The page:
Owner Rob La Scala said his replacement for the Camden County park eatery will be modeled after his Passyunk Avenue, Philadelphia craft beer restaurant.
By Matt Skoufalos | November 15, 2017
About a year-and-a-half since completing nearly $3 million in renovations to the former Lobster Trap at Cooper River Park, Camden County will welcome a second new tenant at the overhauled location.
Cherry Hill restaurant group La Scala will take over a lease the county government first brokered with a group led by restaurateur Kevin Meeker of Keg & Kitchen, the county announced this week.
That project, Cooper House, launched in September 2014 with an anticipated six-to-eight-month timetable. It stalled amid other multimillion-dollar improvements to the park and its surrounding area, including a dredging project, road resurfacing, and bridge repairs on Route 130.
The protracted wait cost Cooper House the services of Chef Tony Clark, for whom the restaurant was to have been a homecoming; his replacement, Tyler Turner, didn’t stay long, either.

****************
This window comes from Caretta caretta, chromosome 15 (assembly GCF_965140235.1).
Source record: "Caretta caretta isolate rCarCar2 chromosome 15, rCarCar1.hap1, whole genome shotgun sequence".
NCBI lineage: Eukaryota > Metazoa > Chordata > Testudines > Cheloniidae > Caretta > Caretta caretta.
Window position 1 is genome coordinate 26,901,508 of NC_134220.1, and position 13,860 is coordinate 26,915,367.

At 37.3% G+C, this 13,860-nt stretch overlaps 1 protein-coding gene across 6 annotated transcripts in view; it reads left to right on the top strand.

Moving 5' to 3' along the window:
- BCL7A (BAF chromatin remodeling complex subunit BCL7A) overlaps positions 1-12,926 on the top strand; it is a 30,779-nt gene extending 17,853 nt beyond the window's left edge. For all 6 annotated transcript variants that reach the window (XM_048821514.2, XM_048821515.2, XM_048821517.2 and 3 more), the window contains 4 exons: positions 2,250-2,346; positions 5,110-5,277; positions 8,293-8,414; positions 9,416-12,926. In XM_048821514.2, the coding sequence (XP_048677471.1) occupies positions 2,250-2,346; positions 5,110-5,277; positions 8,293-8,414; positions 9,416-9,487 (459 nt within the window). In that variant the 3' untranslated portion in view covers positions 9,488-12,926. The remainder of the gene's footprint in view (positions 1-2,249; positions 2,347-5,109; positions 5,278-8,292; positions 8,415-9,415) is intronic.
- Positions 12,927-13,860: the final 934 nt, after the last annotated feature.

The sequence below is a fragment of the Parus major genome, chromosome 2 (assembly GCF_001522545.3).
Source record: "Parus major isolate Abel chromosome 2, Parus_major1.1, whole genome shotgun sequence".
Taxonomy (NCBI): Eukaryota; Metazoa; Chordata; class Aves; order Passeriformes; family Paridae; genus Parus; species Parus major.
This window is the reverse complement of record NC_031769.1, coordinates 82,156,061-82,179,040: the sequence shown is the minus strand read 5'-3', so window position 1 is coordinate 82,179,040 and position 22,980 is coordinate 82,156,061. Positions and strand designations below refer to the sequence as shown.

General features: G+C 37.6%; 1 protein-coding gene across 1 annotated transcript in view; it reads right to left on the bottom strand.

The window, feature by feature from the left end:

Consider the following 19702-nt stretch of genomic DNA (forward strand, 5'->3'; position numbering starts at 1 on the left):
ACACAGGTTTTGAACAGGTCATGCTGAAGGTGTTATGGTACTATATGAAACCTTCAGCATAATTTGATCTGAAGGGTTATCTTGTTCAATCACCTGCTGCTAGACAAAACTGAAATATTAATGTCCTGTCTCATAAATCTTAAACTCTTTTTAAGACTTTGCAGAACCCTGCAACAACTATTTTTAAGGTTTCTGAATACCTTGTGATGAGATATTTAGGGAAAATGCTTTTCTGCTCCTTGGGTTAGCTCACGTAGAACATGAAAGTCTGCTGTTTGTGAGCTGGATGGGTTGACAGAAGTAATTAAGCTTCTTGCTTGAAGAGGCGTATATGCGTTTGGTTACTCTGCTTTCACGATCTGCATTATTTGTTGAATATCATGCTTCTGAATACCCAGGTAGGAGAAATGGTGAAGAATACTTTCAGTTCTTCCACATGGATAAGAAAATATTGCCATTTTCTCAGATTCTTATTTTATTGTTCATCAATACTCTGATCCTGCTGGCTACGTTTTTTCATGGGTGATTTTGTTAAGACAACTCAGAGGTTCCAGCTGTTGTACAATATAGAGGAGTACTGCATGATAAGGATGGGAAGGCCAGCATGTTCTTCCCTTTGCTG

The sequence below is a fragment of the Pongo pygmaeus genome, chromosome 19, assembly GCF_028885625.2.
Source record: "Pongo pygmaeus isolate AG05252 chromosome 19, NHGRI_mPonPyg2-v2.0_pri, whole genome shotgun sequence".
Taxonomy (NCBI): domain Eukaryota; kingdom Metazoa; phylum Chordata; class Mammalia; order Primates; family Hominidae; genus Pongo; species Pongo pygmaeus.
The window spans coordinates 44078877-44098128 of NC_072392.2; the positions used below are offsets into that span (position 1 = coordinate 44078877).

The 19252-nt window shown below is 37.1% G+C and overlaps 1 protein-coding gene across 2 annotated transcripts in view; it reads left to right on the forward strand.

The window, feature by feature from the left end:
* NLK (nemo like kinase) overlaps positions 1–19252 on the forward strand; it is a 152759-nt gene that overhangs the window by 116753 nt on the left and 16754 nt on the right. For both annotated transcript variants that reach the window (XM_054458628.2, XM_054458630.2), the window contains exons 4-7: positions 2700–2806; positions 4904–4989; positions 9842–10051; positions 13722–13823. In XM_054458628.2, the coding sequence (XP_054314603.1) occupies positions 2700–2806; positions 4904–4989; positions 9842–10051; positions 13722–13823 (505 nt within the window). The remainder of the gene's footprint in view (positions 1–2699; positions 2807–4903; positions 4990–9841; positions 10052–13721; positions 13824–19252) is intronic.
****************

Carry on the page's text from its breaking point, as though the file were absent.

“It’s my 12th restaurant and the only one I walked away from,” Meeker said. “That is how things roll in this business. I still think it’s a good spot and somebody can make money there.
Meeker said his vision for the location was altered during negotiations with the county, and eventually was just too far off its original mark to work. He credited the county government with adapting its approach for a new vendor.
“The county was great to me,” he said. “It’s just that they’re not in the restaurant business.”
La Scala hopes he can help the eatery find its footing by introducing his concept for Birra, a South Philadelphia pizza-and-beer bar he’s developed over the past six years on Passyunk Avenue. He described the atmosphere as a free-flowing kitchen with homemade appetizers, pizzas, and entrees.
“The opportunity was brought to us, and we felt like it’s a good way to brand another one of our locations,” La Scala said.
“It’ll be a new destination for our brands.
“We have a good following, and hopefully people go there and enjoy the outside.”
La Scala said the eatery will be the eighth to bear his family name in its branding, and is headed for a mid-December opening.
The restaurant is currently closed until then while its interior is updated and new kitchen equipment is installed.
Camden County Public Affairs Director Dan Keashen said La Scala will absorb the terms of the freeholder-approved deal that had been negotiated with the prior operators: $5,000 per month and a percentage of profits. The county could “possibly contribute” a portion of the cost of outfitting of the space as well, he said.
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